After lunch at Roldán 37, catch an Uber to the Plaza de las Tres Culturas in Tlatelolco, once a satellite city of Tenochtitlan, now a neighbourhood just north of the colonial city. The plaza itself consists of a labyrinthine network of Aztec foundations overlooked by a spindly 16th-century Spanish church and the towering modernist facades of the Tlatelolco housing projects, built in the 1960s by Mario Pani, one of Mexico’s most important 20th-century architects and a pioneer of public housing in the Americas.
From Tlatelolco it’s a quick drive (or a 20-minute walk through a charming but admittedly dodgy neighbourhood called Colonia Guerrero) to the Biblioteca Vasconcelos, arguably Mexico City’s most impressive contemporary structure. Designed by Alberto Kalach and inaugurated in 2006, the library’s soaring modular interior holds 5,80,000 volumes, art spaces and auditoriums, and artworks by major Mexican artists like Gabriel Orozco. From here, walk a few blocks east to the beautiful central plaza of Santa María la Ribera, the next stop for gentrification as the local cool kids move north from the confines of Condesa and Roma. Take a seat and enjoy the bustle around the Moorish Kiosk before grabbing a drink or a quick bite at one of the nearby cafes and restaurants.
Start your Sunday morning early at the twin museums (National Museum of Anthropology and Tamayo Museum) at the northern edge of the Bosque de Chapultepec, Mexico City’s majestic answer to Hyde Park. The former is overwhelming in scale, presenting remnants of ancient Meso-American cultures in a space-age building from 1964, while the latter, devoted to modern art, occupies an elegant, horizontal structure that crouches modestly amidst the greenery.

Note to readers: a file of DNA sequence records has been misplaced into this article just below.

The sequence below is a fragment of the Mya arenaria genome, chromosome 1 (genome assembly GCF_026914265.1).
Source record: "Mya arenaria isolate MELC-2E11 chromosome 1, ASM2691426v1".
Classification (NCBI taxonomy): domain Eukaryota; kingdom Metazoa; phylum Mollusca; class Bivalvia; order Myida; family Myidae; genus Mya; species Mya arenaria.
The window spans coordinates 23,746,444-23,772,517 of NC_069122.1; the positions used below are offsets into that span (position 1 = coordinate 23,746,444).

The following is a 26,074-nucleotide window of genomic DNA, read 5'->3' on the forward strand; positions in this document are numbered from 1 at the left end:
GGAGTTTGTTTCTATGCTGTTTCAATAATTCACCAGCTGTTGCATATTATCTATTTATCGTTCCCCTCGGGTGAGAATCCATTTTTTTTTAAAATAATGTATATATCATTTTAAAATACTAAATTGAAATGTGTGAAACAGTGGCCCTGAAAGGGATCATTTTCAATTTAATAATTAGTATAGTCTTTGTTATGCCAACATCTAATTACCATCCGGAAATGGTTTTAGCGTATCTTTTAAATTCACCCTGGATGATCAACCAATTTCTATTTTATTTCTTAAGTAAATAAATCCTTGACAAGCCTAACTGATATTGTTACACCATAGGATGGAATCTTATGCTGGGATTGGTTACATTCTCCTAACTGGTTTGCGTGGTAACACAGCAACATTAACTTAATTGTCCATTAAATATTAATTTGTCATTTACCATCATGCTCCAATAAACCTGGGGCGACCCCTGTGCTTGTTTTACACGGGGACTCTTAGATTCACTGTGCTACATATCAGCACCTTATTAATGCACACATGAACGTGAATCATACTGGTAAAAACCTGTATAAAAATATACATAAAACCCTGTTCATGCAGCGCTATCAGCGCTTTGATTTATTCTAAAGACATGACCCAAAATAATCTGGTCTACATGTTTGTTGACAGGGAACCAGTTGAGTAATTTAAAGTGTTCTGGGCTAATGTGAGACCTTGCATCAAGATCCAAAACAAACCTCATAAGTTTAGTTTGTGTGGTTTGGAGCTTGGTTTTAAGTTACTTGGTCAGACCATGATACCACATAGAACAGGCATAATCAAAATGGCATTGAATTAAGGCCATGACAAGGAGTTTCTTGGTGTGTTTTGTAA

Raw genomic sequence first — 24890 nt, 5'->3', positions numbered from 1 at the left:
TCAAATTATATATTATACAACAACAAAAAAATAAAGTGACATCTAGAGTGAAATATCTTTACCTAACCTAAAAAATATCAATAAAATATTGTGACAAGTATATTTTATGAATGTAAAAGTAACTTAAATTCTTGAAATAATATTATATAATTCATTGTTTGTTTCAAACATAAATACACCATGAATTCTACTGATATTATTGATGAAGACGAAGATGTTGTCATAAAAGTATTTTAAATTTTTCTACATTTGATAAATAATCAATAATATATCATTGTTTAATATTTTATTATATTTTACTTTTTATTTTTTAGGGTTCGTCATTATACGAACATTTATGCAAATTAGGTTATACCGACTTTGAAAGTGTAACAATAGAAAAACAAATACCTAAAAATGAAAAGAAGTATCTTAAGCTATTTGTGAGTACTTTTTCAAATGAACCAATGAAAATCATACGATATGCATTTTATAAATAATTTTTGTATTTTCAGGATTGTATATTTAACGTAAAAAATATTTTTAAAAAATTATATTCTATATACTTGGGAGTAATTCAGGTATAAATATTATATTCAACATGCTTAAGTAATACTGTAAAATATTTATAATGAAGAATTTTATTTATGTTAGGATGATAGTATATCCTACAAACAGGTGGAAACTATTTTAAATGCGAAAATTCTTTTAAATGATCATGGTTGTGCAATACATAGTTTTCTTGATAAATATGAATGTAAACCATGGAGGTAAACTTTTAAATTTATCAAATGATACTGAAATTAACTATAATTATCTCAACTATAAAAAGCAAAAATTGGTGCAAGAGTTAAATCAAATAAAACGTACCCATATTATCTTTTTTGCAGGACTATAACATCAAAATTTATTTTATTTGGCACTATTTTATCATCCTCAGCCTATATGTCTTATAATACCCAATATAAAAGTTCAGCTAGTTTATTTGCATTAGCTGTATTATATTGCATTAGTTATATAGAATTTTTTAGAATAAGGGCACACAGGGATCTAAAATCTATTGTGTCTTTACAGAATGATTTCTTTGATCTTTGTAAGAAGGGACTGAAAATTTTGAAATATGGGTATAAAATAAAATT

The home of Mexico’s most celebrated 20th-century architect, Luis Barragán, winner of the second Pritzker Architecture Prize in 1980, lies at the other end of the Bosque de Chapultepec. Unremarkable from the outside, the house’s interior encapsulates Barragán’s singular fusion of hacienda architecture with modernist austerity. Next door, the Archivo de Diseño y Arquitectura holds a modest but worthwhile collection of quotidian objects, while Galería Labor across the street is one of the city’s most consistently interesting contemporary art spaces.
Throughout its modern history, Mexico City has taken great pains to fashion itself as a centre of the modern world, a centuries-long process that perhaps reached its zenith with the construction of the University City, a new campus to house the National Autonomous University of Mexico, better known as UNAM. Built in the 1950s by a consortium of the country’s best architects, it is, in effect, a city within the city, centred on a cluster of buildings: a powerful apotheosis of Mexico’s 20th-century identity, in all its bold, complex beauty.